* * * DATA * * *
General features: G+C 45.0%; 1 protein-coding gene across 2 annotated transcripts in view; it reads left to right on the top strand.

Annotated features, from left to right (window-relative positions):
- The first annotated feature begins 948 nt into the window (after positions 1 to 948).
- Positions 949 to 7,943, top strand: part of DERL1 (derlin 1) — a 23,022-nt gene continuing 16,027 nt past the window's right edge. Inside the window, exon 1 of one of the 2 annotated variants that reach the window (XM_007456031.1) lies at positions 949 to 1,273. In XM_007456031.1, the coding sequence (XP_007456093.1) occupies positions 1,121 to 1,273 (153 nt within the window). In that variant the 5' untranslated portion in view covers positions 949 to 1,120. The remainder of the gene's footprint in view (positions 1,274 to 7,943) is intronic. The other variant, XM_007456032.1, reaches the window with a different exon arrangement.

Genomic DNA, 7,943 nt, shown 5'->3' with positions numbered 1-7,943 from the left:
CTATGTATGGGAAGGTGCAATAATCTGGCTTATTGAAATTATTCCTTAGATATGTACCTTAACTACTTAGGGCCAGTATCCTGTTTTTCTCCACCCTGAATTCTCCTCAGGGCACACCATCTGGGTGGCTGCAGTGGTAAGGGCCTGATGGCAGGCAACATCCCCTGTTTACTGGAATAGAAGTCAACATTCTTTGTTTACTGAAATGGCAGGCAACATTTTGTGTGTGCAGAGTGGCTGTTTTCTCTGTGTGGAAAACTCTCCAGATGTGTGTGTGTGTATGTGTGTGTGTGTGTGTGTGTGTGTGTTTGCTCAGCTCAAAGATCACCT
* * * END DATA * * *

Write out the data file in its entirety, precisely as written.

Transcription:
General features: G+C 45.0%; 1 protein-coding gene across 2 annotated transcripts in view; it reads left to right on the top strand.

Annotated features, from left to right (window-relative positions):
- The first annotated feature begins 948 nt into the window (after positions 1 to 948).
- Positions 949 to 7,943, top strand: part of DERL1 (derlin 1) — a 23,022-nt gene continuing 16,027 nt past the window's right edge. Inside the window, exon 1 of one of the 2 annotated variants that reach the window (XM_007456031.1) lies at positions 949 to 1,273. In XM_007456031.1, the coding sequence (XP_007456093.1) occupies positions 1,121 to 1,273 (153 nt within the window). In that variant the 5' untranslated portion in view covers positions 949 to 1,120. The remainder of the gene's footprint in view (positions 1,274 to 7,943) is intronic. The other variant, XM_007456032.1, reaches the window with a different exon arrangement.

Genomic DNA, 7,943 nt, shown 5'->3' with positions numbered 1-7,943 from the left:
CTATGTATGGGAAGGTGCAATAATCTGGCTTATTGAAATTATTCCTTAGATATGTACCTTAACTACTTAGGGCCAGTATCCTGTTTTTCTCCACCCTGAATTCTCCTCAGGGCACACCATCTGGGTGGCTGCAGTGGTAAGGGCCTGATGGCAGGCAACATCCCCTGTTTACTGGAATAGAAGTCAACATTCTTTGTTTACTGAAATGGCAGGCAACATTTTGTGTGTGCAGAGTGGCTGTTTTCTCTGTGTGGAAAACTCTCCAGATGTGTGTGTGTGTATGTGTGTGTGTGTGTGTGTGTGTGTGTTTGCTCAGCTCAAAGATCACCT